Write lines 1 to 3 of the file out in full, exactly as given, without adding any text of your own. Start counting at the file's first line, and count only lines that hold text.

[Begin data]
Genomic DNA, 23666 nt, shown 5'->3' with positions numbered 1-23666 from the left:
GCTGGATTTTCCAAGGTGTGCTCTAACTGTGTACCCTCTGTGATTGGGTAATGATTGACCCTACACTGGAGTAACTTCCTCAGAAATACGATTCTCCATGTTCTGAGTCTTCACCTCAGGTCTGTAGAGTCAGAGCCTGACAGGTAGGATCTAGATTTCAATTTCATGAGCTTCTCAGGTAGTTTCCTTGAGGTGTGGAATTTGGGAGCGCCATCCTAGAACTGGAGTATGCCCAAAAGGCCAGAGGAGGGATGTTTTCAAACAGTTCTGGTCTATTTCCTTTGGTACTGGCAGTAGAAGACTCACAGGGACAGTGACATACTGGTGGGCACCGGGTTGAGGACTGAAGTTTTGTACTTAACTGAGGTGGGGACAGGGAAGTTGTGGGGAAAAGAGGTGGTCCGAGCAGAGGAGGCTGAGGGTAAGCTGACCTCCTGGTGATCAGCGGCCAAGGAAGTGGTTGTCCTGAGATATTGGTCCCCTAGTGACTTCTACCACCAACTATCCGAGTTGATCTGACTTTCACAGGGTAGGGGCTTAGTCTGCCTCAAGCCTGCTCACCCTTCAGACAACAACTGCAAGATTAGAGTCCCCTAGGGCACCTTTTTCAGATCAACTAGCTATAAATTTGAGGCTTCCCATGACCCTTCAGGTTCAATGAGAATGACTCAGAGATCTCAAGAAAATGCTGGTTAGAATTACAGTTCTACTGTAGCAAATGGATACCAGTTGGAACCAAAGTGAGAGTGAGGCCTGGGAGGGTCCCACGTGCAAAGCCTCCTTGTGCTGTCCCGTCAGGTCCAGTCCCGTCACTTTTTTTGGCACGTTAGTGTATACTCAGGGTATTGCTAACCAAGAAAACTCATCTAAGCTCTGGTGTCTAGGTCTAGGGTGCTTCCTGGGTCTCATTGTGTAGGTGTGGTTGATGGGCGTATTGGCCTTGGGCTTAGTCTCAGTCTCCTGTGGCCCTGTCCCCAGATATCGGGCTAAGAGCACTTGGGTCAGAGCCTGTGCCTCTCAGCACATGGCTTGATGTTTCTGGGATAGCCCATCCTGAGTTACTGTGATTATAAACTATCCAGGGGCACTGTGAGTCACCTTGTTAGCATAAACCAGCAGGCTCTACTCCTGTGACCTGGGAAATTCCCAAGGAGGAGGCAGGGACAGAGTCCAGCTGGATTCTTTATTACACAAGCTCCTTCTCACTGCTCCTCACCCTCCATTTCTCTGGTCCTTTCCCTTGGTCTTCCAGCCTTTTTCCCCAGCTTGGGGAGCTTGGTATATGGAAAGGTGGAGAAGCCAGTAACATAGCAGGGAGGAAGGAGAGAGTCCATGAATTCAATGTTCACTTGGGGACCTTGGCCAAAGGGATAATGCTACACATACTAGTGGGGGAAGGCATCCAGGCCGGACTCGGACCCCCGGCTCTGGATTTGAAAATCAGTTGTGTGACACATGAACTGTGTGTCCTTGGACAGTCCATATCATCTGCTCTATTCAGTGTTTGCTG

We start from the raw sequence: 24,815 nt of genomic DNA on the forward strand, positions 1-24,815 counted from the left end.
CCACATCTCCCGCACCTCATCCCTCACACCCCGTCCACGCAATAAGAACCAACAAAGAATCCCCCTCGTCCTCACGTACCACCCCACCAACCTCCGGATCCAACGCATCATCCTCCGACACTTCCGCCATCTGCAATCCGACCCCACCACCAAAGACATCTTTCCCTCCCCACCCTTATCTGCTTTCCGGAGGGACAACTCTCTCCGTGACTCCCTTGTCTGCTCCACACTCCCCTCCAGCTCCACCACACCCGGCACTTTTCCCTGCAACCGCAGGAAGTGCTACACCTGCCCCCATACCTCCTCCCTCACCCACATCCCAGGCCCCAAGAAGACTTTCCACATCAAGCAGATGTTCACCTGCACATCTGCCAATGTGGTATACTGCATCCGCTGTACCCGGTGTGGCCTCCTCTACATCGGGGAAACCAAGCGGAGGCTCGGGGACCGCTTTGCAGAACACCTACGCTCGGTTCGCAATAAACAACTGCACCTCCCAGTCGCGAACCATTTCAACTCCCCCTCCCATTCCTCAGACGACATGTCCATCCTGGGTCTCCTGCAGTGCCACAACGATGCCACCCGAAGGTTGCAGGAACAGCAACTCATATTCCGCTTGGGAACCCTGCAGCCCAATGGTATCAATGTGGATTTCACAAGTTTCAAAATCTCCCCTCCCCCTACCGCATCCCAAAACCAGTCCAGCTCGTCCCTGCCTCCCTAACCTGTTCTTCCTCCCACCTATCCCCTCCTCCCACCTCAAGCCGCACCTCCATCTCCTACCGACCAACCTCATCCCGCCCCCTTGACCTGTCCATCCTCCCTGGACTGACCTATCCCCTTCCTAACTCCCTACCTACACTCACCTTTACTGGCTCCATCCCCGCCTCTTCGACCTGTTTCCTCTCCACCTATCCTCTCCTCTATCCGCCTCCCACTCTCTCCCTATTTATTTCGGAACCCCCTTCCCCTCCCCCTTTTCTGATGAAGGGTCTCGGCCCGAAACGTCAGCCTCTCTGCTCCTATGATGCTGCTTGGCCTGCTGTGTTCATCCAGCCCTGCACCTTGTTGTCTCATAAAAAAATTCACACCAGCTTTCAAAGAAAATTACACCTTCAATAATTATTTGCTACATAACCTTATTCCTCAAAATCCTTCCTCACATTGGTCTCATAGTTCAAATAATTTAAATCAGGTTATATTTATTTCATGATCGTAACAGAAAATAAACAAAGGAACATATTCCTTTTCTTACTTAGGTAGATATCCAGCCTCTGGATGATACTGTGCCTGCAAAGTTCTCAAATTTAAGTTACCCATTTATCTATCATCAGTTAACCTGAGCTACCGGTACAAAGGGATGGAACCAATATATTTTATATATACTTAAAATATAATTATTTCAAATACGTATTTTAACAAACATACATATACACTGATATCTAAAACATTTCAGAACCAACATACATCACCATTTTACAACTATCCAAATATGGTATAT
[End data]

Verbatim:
Genomic DNA, 23666 nt, shown 5'->3' with positions numbered 1-23666 from the left:
GCTGGATTTTCCAAGGTGTGCTCTAACTGTGTACCCTCTGTGATTGGGTAATGATTGACCCTACACTGGAGTAACTTCCTCAGAAATACGATTCTCCATGTTCTGAGTCTTCACCTCAGGTCTGTAGAGTCAGAGCCTGACAGGTAGGATCTAGATTTCAATTTCATGAGCTTCTCAGGTAGTTTCCTTGAGGTGTGGAATTTGGGAGCGCCATCCTAGAACTGGAGTATGCCCAAAAGGCCAGAGGAGGGATGTTTTCAAACAGTTCTGGTCTATTTCCTTTGGTACTGGCAGTAGAAGACTCACAGGGACAGTGACATACTGGTGGGCACCGGGTTGAGGACTGAAGTTTTGTACTTAACTGAGGTGGGGACAGGGAAGTTGTGGGGAAAAGAGGTGGTCCGAGCAGAGGAGGCTGAGGGTAAGCTGACCTCCTGGTGATCAGCGGCCAAGGAAGTGGTTGTCCTGAGATATTGGTCCCCTAGTGACTTCTACCACCAACTATCCGAGTTGATCTGACTTTCACAGGGTAGGGGCTTAGTCTGCCTCAAGCCTGCTCACCCTTCAGACAACAACTGCAAGATTAGAGTCCCCTAGGGCACCTTTTTCAGATCAACTAGCTATAAATTTGAGGCTTCCCATGACCCTTCAGGTTCAATGAGAATGACTCAGAGATCTCAAGAAAATGCTGGTTAGAATTACAGTTCTACTGTAGCAAATGGATACCAGTTGGAACCAAAGTGAGAGTGAGGCCTGGGAGGGTCCCACGTGCAAAGCCTCCTTGTGCTGTCCCGTCAGGTCCAGTCCCGTCACTTTTTTTGGCACGTTAGTGTATACTCAGGGTATTGCTAACCAAGAAAACTCATCTAAGCTCTGGTGTCTAGGTCTAGGGTGCTTCCTGGGTCTCATTGTGTAGGTGTGGTTGATGGGCGTATTGGCCTTGGGCTTAGTCTCAGTCTCCTGTGGCCCTGTCCCCAGATATCGGGCTAAGAGCACTTGGGTCAGAGCCTGTGCCTCTCAGCACATGGCTTGATGTTTCTGGGATAGCCCATCCTGAGTTACTGTGATTATAAACTATCCAGGGGCACTGTGAGTCACCTTGTTAGCATAAACCAGCAGGCTCTACTCCTGTGACCTGGGAAATTCCCAAGGAGGAGGCAGGGACAGAGTCCAGCTGGATTCTTTATTACACAAGCTCCTTCTCACTGCTCCTCACCCTCCATTTCTCTGGTCCTTTCCCTTGGTCTTCCAGCCTTTTTCCCCAGCTTGGGGAGCTTGGTATATGGAAAGGTGGAGAAGCCAGTAACATAGCAGGGAGGAAGGAGAGAGTCCATGAATTCAATGTTCACTTGGGGACCTTGGCCAAAGGGATAATGCTACACATACTAGTGGGGGAAGGCATCCAGGCCGGACTCGGACCCCCGGCTCTGGATTTGAAAATCAGTTGTGTGACACATGAACTGTGTGTCCTTGGACAGTCCATATCATCTGCTCTATTCAGTGTTTGCTG

We start from the raw sequence: 24,815 nt of genomic DNA on the forward strand, positions 1-24,815 counted from the left end.